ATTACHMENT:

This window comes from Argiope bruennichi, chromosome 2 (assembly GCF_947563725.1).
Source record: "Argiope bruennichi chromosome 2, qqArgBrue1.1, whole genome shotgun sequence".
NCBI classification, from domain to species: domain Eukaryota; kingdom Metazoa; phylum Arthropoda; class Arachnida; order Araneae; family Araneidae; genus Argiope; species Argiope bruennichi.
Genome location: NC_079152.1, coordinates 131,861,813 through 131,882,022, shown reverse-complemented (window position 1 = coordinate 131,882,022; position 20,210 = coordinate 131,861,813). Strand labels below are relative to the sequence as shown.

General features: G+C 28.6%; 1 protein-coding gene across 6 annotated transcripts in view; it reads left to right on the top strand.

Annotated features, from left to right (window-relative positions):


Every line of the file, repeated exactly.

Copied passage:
This window comes from Argiope bruennichi, chromosome 2 (assembly GCF_947563725.1).
Source record: "Argiope bruennichi chromosome 2, qqArgBrue1.1, whole genome shotgun sequence".
NCBI classification, from domain to species: domain Eukaryota; kingdom Metazoa; phylum Arthropoda; class Arachnida; order Araneae; family Araneidae; genus Argiope; species Argiope bruennichi.
Genome location: NC_079152.1, coordinates 131,861,813 through 131,882,022, shown reverse-complemented (window position 1 = coordinate 131,882,022; position 20,210 = coordinate 131,861,813). Strand labels below are relative to the sequence as shown.

General features: G+C 28.6%; 1 protein-coding gene across 6 annotated transcripts in view; it reads left to right on the top strand.

Annotated features, from left to right (window-relative positions):